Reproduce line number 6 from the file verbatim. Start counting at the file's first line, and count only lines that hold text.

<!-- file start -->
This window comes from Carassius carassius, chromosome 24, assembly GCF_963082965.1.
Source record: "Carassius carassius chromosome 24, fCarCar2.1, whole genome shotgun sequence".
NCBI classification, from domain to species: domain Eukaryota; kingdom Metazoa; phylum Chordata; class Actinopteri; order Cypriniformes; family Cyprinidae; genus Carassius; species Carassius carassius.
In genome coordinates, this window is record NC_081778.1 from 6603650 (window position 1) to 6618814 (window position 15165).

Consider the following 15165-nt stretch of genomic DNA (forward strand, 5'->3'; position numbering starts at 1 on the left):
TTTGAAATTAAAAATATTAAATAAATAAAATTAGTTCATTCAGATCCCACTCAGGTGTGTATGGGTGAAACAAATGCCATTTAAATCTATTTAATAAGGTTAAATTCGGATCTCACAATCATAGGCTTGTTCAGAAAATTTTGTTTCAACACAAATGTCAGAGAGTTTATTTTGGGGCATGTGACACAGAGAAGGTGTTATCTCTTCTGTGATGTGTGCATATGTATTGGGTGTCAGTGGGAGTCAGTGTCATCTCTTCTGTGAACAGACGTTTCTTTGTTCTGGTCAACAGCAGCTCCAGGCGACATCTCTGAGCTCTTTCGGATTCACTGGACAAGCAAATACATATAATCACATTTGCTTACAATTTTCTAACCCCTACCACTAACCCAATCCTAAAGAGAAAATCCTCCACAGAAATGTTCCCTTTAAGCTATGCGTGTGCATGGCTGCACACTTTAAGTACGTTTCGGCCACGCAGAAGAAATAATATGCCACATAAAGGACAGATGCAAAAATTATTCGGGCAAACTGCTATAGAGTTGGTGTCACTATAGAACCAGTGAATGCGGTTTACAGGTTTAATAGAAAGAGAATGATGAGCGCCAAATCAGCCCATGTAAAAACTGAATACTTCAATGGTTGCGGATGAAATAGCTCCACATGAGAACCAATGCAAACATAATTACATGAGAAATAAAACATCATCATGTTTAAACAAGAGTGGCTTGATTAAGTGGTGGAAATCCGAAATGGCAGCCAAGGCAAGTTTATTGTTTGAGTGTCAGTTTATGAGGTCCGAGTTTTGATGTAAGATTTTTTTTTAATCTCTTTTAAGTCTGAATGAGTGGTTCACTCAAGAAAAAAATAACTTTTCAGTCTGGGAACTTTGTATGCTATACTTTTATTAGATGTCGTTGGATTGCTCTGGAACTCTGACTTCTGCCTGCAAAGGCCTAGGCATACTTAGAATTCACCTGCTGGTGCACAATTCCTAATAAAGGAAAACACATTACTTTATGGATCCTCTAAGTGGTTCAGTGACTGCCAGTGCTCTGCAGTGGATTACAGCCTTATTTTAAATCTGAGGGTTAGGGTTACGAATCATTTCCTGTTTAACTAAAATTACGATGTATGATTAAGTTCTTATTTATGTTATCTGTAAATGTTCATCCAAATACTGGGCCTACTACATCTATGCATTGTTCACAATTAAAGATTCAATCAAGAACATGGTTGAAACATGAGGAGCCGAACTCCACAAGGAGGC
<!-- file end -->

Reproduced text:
TTTGAAATTAAAAATATTAAATAAATAAAATTAGTTCATTCAGATCCCACTCAGGTGTGTATGGGTGAAACAAATGCCATTTAAATCTATTTAATAAGGTTAAATTCGGATCTCACAATCATAGGCTTGTTCAGAAAATTTTGTTTCAACACAAATGTCAGAGAGTTTATTTTGGGGCATGTGACACAGAGAAGGTGTTATCTCTTCTGTGATGTGTGCATATGTATTGGGTGTCAGTGGGAGTCAGTGTCATCTCTTCTGTGAACAGACGTTTCTTTGTTCTGGTCAACAGCAGCTCCAGGCGACATCTCTGAGCTCTTTCGGATTCACTGGACAAGCAAATACATATAATCACATTTGCTTACAATTTTCTAACCCCTACCACTAACCCAATCCTAAAGAGAAAATCCTCCACAGAAATGTTCCCTTTAAGCTATGCGTGTGCATGGCTGCACACTTTAAGTACGTTTCGGCCACGCAGAAGAAATAATATGCCACATAAAGGACAGATGCAAAAATTATTCGGGCAAACTGCTATAGAGTTGGTGTCACTATAGAACCAGTGAATGCGGTTTACAGGTTTAATAGAAAGAGAATGATGAGCGCCAAATCAGCCCATGTAAAAACTGAATACTTCAATGGTTGCGGATGAAATAGCTCCACATGAGAACCAATGCAAACATAATTACATGAGAAATAAAACATCATCATGTTTAAACAAGAGTGGCTTGATTAAGTGGTGGAAATCCGAAATGGCAGCCAAGGCAAGTTTATTGTTTGAGTGTCAGTTTATGAGGTCCGAGTTTTGATGTAAGATTTTTTTTTAATCTCTTTTAAGTCTGAATGAGTGGTTCACTCAAGAAAAAAATAACTTTTCAGTCTGGGAACTTTGTATGCTATACTTTTATTAGATGTCGTTGGATTGCTCTGGAACTCTGACTTCTGCCTGCAAAGGCCTAGGCATACTTAGAATTCACCTGCTGGTGCACAATTCCTAATAAAGGAAAACACATTACTTTATGGATCCTCTAAGTGGTTCAGTGACTGCCAGTGCTCTGCAGTGGATTACAGCCTTATTTTAAATCTGAGGGTTAGGGTTACGAATCATTTCCTGTTTAACTAAAATTACGATGTATGATTAAGTTCTTATTTATGTTATCTGTAAATGTTCATCCAAATACTGGGCCTACTACATCTATGCATTGTTCACAATTAAAGATTCAATCAAGAACATGGTTGAAACATGAGGAGCCGAACTCCACAAGGAGGC